Background/Aims: Inhibition of tumor necrosis factor (TNF) is an effective treatment for rheumatoid arthritis (RA), but safety concerns about malignancy remain. The aim of this study was to evaluate cancer risk in RA patients treated with TNF inhibitors (TNFi), based on Korean Nationwide Health Insurance claims data. Methods: Patients with seropositive RA were selected from the health insurance database containing all citizens’ medical information, based on both RA diagnosis codes and medications. Between 2010 and 2014, RA patients treated with conventional synthetic disease-modifying anti-rheumatic drugs (csDMARDs) and TNFi were enrolled and followed up. We compared the cancer incidence between patients treated with TNFi and csDMARDs using incidence rate ratios (IRRs) after adjustment for age, gender, and observational periods. Results: Of 45,423 selected patients with seropositive RA, 2,337 were treated with TNFi and 43,086 were treated with csDMARDs. The TNFi group was younger and was followed-up for a longer duration. During the observational period, 1,732 and 49 cases of cancer were detected in patients treated with csDMARDs and TNFi, respectively. Old age and male sex were associated with cancer occurrence. Adjusted IRRs for all cancers and common cancers demonstrated that cancer incidence did not differ significantly between the TNFi group and csDMARDs group (IRR = 0.913 for all cancers, p = 0.546). Conclusions: This study revealed that cancer incidence was similar in RA patients treated with TNFi and csDMARDs. Anti-TNF therapy may be a safe therapeutic option for RA treatment, in terms of malignancy.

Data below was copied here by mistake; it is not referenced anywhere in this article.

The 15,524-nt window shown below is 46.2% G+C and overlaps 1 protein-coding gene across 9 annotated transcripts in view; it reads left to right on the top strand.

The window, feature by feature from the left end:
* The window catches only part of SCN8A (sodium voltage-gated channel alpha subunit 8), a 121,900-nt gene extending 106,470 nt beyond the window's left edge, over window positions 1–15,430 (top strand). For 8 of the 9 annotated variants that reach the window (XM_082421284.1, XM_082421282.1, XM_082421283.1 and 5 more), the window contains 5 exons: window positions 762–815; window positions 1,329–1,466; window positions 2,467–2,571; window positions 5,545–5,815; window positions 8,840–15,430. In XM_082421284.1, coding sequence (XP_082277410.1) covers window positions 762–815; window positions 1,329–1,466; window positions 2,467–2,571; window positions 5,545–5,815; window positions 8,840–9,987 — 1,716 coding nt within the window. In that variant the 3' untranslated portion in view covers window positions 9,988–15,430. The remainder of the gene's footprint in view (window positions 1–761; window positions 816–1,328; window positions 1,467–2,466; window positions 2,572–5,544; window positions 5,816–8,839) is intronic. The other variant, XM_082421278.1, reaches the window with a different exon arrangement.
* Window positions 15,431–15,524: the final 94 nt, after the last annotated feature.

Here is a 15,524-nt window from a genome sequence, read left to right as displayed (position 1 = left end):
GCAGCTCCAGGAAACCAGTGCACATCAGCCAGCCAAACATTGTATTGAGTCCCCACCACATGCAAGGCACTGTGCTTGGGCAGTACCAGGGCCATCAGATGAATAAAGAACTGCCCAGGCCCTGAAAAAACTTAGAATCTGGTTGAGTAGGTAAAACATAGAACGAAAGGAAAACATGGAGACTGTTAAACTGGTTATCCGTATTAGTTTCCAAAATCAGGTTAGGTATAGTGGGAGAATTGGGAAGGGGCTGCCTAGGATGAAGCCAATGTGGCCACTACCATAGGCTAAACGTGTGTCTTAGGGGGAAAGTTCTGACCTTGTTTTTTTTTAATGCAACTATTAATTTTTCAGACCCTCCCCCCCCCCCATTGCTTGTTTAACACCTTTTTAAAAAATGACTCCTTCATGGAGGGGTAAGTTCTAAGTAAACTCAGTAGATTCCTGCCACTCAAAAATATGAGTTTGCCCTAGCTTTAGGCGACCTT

Bibliographical noteFunding Information:
This study was supported by a 2013-Grant from Korean Academy of Medical Sciences. The funding source had no involvement in the study design, collection, analysis, and interpretation of data; in the writing of the manuscript; or in the decision to submit the manuscript for publication.
All Science Journal Classification (ASJC) codes
- Internal Medicine